Visit: Ferdinand Hodler // Parallelism – Kunstmuseum Bern

screenshot youtube video, copyright Kunstmuseum Bern

During my stay in Bern, now as a visitor and not any longer as a resident, I went to the current retrospective of the Bern born Swiss painter Ferdinand Hodler (1853 – 1918). The best exhibition covered 10 rooms on two floors, and one focal point on the ground floor was ‘Parallelism’, the art theory relating to nature’s harmony, symmetry, and rhythm with a cosmic beauty. Through the compositional principles and parallels in cultural and nature that distinction would have become obsolete for Hodler.

For me an opportunity to study a Modernist painter and to see what to take away from this for my own work. Would it give me some new insights? Or a desire to paint figurative and in nature? Compared to my recent visit to Humphries the paintings did not smell any longer of oil paint, more a smell of museums archives. Some picture frames truly conveyed this sense of ‘old’.

‘I love clarity in a painting, and that is why I love parallelism. In many of my paintings I have chosen four or five figures to express a single feeling, because I know that repetition of a single thing deepens the impression. – Ferdinand Hodler, 1904

Hodler made the main large works of ‘Parallelism’ in the 1890s. Compositional formal aspects seeem to have guided the artist in painting human sensations in context of nature: symmetrical elements, lines, repetitive elements. Examples are: Les âmes déçues (The Disappointed Souls)’, 1892 or La Nuit (The Night)’, 1889-90. The number five seems to be quite a balanced number for Hodler, as quite a number of paintings incorporated five figures, two on the left and right side of a central more pronounced figure (besides La Nuit also in The Day, 1900)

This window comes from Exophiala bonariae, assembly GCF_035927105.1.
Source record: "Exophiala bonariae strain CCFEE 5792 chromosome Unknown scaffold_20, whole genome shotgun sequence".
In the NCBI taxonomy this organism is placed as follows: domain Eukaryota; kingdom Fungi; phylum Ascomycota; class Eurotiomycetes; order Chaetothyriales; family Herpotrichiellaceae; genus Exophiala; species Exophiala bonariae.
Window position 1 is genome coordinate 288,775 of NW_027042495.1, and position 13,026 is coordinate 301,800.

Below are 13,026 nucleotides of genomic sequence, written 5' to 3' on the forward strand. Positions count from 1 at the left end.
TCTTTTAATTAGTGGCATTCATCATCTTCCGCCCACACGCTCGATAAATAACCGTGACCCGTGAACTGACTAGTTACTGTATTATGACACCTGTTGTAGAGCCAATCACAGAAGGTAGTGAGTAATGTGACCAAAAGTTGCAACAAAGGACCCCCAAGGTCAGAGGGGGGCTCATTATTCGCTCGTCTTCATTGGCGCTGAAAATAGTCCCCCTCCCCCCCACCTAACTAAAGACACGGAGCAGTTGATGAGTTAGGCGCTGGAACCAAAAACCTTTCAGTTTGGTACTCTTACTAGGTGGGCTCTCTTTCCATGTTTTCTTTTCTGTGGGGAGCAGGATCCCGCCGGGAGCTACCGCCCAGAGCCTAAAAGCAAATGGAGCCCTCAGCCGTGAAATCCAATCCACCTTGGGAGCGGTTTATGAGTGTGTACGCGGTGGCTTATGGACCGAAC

I was somehow intrigued by the sharp appearance of the figures, at times with black outlines. I compared them with the reproductions in the exhibition book on site and was a bit disappointed for the ‘bad’ print. But it seemed to be an apt sensation I developed – in front of a painting with the title ‘The Disappointed Souls’ (Fig. 1)

Exhibition view - Hodler ‘Les âmes déçues’ - front reproduction, back painting; photograph: SJSchaffeld

Fig. 1: Exhibition view – Hodler ‘Les âmes déçues’ – front reproduction, back painting; photograph: SJSchaffeld

 

While posting this as another reproduction as a digital image in this post, I realize how difficult it becomes to express a difference visually through a similar technique, in this case reproduction of lens based captured images.

The more intriguing aspect of those works for me (besides the clarity of the figures) was the interplay between positive and negative space, the contrast between dark nearly black color and light, often skin tone color. I studied composition and tonal contrast more in detail on above mentioned two works (Fig 2)

Sketchbook - composition and tonal studies

Fig. 2: Sketchbook – composition and tonal studies

 

In another room I was fascinated by another powerful compositional tool: the diagonal.  And the juxtaposition of two paintings Woodcutter, 1910 and Portrait of Gertrud Mueller, 1911. The diagonal, filling the space of the framed painting, adding a sense of tension or balance to the whole picture. Both paintings are dynamic in their expression based on the conscious use of formal compositional elements. However, to a different end.